Tuesday, December 7, 2021

Biden Administration publishes draft policy statement on standard-essential patents that strikes reasonable balance between patentees' and implementers' interests and bears resemblance to Huawei v. ZTE

Yesterday three U.S. government agencies--the Antitrust Division (ATR) of the United States Department of Justice (DOJ), the United States Patent & Trademark Office (USPTO), and the National Institute of Standards and Technology (NIST)--invited stakeholders to submit comments by early January on a new draft policy statement on standard-essential patents (SEPs).

I applaud the Biden Administration for taking--at least this stage--a very centrist position. Rather than go from one extreme (the Trump Administration's take on SEPs) to another, the three agencies have put forward a statement that reflects a good-faith effort to strike a very reasonable balance. The draft statement warns against the risks to innovation and standards from both the overleveraging of SEPs by their owners and what others simply call hold-out tactics by unwiling licensees. As a litigation watcher, I'm well aware of the existence of either problem.

My favorite part is in footnote 8, which says that "[p]roviding additional information with the licensing offer . . . may be particularly helpful to small entities that do not have the expertise or resources to fully address SEP issues and may lack access to information from which to draw assurance that proposed terms are F/RAND."

The step-by-step negotiation process proposed by the draft statement bears a strong resemblance to EU case law. It's pretty much how the European Court of Justice intended Huawei v. ZTE to be applied, though the post-Sisvel v. Haier I & II reality in Germany looks rather different (and even the relatively FRANDly Dusseldorf Regional Court is not going to challenge Sisvel v. Haier).

In practice, however, SEP injunctions are harder to obtain in the U.S. than in Europe due to eBay v. MercExchange, a decision the draft policy statement obviously mentions.

The draft policy statement is just that--a draft--and even the final vesion is not going to be anything more than persuasive authority in litigation. And how persuasive it will be remains to be seen, as it's obviously difficult for judges to attach much importance to policy positions that depend on which party is in power. At the beginning of this year I was pretty certain that Democrats would stay in power for several terms now, but with what has gone wrong in certain respects (with America now facing a second epidemic: crime), it's possible that Republicans will take back the White House next time. The judiciary will take note of what the executive branch has to say, but has to focus on its own case law. Even the U.S. International Trade Commission (ITC), which is a government agency, is unlikely to modify its stance on the availability of limited exclusion orders (U.S. import bans) over SEPs.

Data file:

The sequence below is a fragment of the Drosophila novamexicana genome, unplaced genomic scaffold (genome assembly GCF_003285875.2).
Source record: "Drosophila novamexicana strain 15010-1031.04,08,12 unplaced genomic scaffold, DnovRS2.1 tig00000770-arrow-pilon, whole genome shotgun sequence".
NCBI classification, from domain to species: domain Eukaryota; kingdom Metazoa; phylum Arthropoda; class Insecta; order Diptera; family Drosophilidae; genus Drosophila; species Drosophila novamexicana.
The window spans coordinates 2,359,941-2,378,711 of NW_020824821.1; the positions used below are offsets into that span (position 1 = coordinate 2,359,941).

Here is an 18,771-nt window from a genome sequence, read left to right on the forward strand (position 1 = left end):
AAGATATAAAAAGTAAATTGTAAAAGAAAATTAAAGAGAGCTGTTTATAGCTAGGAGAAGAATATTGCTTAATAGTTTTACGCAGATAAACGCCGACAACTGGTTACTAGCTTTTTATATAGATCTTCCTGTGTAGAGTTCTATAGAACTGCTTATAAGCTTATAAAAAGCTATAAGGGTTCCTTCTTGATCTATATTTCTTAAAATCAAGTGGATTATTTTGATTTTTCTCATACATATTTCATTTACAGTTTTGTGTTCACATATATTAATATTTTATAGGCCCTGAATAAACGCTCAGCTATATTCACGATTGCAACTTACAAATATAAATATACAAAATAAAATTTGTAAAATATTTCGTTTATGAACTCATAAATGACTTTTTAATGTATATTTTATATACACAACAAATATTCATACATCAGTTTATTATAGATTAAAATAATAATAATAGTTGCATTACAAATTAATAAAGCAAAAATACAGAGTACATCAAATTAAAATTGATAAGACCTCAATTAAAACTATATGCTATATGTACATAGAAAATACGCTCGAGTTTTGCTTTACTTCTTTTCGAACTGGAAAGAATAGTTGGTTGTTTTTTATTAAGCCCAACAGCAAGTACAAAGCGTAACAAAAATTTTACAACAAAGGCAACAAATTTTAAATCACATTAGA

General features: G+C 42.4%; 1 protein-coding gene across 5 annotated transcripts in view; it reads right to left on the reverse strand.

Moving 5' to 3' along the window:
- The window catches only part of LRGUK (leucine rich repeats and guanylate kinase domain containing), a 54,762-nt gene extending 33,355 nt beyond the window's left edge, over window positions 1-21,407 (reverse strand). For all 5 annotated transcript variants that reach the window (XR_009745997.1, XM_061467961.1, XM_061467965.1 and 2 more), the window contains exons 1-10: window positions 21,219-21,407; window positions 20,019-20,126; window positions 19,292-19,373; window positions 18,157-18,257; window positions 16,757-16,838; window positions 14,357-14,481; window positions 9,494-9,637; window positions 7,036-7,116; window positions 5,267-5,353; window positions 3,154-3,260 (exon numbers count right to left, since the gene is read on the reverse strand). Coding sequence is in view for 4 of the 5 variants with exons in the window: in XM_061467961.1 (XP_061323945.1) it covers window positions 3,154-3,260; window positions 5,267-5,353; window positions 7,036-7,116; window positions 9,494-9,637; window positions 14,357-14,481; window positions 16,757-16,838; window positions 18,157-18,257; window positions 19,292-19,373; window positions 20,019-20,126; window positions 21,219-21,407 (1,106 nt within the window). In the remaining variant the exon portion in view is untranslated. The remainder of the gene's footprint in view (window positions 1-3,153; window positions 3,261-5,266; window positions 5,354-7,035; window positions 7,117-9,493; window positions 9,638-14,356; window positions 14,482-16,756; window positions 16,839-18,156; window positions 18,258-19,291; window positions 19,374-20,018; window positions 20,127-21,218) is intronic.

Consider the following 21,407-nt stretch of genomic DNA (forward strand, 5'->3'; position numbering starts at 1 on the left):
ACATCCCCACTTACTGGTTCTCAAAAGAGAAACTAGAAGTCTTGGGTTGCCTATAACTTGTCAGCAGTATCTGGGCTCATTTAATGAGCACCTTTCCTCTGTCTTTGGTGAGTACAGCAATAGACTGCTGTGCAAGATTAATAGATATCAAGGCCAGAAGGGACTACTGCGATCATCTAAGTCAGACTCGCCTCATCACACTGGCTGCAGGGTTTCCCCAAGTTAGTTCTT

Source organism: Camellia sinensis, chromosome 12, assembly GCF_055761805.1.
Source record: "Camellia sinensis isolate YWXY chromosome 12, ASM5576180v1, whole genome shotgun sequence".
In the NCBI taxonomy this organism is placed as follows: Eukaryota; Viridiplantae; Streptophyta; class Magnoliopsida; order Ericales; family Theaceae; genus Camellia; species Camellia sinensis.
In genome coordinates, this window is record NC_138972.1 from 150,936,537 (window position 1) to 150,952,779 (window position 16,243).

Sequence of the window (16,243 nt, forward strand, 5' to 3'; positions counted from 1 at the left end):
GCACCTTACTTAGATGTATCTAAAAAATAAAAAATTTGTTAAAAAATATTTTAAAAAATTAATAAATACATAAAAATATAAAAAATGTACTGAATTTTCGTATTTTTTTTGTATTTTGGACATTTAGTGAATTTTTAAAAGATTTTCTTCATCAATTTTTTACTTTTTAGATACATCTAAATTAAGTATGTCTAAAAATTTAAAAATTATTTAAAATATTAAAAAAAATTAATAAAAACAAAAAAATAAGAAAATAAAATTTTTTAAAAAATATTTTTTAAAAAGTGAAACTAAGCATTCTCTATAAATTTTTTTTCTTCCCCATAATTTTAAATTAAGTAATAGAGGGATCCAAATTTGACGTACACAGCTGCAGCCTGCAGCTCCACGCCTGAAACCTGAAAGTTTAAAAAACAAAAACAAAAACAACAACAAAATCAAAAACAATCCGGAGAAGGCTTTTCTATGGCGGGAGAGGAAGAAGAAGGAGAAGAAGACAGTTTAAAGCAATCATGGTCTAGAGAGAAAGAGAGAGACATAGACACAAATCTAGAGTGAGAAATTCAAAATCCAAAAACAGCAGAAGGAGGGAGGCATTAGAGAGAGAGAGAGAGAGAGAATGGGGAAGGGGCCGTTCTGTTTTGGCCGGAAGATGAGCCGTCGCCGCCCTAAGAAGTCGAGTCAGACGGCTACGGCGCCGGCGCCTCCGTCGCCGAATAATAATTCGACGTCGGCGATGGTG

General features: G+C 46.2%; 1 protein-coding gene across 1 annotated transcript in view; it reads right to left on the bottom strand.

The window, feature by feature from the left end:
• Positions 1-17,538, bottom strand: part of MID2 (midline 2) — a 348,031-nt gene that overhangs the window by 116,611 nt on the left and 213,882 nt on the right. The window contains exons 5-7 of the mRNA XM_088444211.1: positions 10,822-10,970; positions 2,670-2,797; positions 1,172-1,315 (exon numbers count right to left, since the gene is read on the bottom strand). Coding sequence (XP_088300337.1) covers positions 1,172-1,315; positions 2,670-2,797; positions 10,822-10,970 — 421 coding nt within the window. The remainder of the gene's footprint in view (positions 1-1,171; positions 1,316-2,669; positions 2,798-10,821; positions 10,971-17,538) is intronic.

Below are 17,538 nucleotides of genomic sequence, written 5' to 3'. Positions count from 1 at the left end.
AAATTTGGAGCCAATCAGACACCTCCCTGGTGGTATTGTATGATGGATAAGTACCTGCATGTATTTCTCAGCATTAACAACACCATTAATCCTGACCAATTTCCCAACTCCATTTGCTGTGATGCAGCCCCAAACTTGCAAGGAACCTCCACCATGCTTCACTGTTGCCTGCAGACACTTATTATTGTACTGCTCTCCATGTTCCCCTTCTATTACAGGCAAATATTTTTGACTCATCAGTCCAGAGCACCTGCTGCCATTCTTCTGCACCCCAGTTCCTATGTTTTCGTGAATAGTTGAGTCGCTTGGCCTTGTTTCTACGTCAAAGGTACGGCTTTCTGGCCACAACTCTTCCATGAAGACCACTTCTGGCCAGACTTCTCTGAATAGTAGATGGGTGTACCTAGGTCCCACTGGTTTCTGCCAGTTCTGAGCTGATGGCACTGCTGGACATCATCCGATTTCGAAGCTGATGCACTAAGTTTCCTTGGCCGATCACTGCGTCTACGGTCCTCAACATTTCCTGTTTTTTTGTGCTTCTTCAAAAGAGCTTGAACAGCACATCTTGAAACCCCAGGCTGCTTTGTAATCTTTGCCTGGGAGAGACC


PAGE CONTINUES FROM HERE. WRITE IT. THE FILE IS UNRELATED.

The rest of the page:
Even if Congress enacted legislation on SEPs (which is not on the horizon at this stage), it wouldn't practically change much for net implementers who do business in jurisdictions such as the UK and Germany. They'd be forced into global portfolio licenses under the threat of sales bans. The effect would then only be indirect, with net implementers possibly hoping that policy makers in Europe might be influenced by the Biden Administration--which I just don't expect to happen.

The draft statement does not touch on the question of whether an implementer who declines to take a global portfolio license should be enjoined the way it is done in the UK and Germany--nor does it say anything about the recent proliferation of antisuit (and anti-antisuit, anti-anti-antisuit, and anti-anti-anti-antisuit injunctions) in that context. Antisuit injunctions are available under U.S. law. But if foreign courts bar an implementer from seeking a U. S. antisuit injunctions by means of a (often even pre-emptive) anti-antisuit injunction, there is little that U.S. courts can do for implementers asking them for help.

While the Trump Administration's policy statement stressed that antitrust law is not above patent law, and effectively suggest that SEP issues should be dealt with under patent and contract rather than competition law, the Biden Administration's draft policy statement makes a few references to antitrust law in footnotes. For example, the statement says patents should be treated like any other property, and that "[c]onditions on licensing may also raise antitrust concerns."

There is nothing in the draft statement on the question of the proper royalty base or on suppliers' access to component-level exhaustive SEP licenses.

Different stakeholders and their lobbying fronts are going to make all sorts of demands now. From my perspective, there's no reason either side could claim that the sky is falling. Neither is anything in that draft statement ourageously unfavorable to one camp nor is the statement going to make huge impact (for the reasons I explained above). But whatever the three government agencies put forward after the current round of feedback could be more controversial.

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